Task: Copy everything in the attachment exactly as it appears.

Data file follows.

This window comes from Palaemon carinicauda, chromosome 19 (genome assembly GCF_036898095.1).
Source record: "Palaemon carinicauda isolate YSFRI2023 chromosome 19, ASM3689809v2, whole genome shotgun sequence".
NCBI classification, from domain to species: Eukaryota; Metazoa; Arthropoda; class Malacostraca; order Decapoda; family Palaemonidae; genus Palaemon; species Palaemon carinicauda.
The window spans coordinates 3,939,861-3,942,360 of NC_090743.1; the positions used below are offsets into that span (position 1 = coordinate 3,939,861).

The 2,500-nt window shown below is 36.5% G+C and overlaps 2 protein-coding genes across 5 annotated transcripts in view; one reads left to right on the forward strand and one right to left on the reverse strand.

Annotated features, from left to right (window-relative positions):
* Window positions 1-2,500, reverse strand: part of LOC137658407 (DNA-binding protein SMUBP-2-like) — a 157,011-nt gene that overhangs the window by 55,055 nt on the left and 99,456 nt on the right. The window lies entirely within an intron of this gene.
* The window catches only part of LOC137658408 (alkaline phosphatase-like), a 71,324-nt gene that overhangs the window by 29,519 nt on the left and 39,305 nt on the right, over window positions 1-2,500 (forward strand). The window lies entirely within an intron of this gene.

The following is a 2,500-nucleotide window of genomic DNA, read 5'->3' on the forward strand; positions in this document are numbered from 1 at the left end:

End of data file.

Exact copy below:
This window comes from Palaemon carinicauda, chromosome 19 (genome assembly GCF_036898095.1).
Source record: "Palaemon carinicauda isolate YSFRI2023 chromosome 19, ASM3689809v2, whole genome shotgun sequence".
NCBI classification, from domain to species: Eukaryota; Metazoa; Arthropoda; class Malacostraca; order Decapoda; family Palaemonidae; genus Palaemon; species Palaemon carinicauda.
The window spans coordinates 3,939,861-3,942,360 of NC_090743.1; the positions used below are offsets into that span (position 1 = coordinate 3,939,861).

The 2,500-nt window shown below is 36.5% G+C and overlaps 2 protein-coding genes across 5 annotated transcripts in view; one reads left to right on the forward strand and one right to left on the reverse strand.

Annotated features, from left to right (window-relative positions):
* Window positions 1-2,500, reverse strand: part of LOC137658407 (DNA-binding protein SMUBP-2-like) — a 157,011-nt gene that overhangs the window by 55,055 nt on the left and 99,456 nt on the right. The window lies entirely within an intron of this gene.
* The window catches only part of LOC137658408 (alkaline phosphatase-like), a 71,324-nt gene that overhangs the window by 29,519 nt on the left and 39,305 nt on the right, over window positions 1-2,500 (forward strand). The window lies entirely within an intron of this gene.

The following is a 2,500-nucleotide window of genomic DNA, read 5'->3' on the forward strand; positions in this document are numbered from 1 at the left end: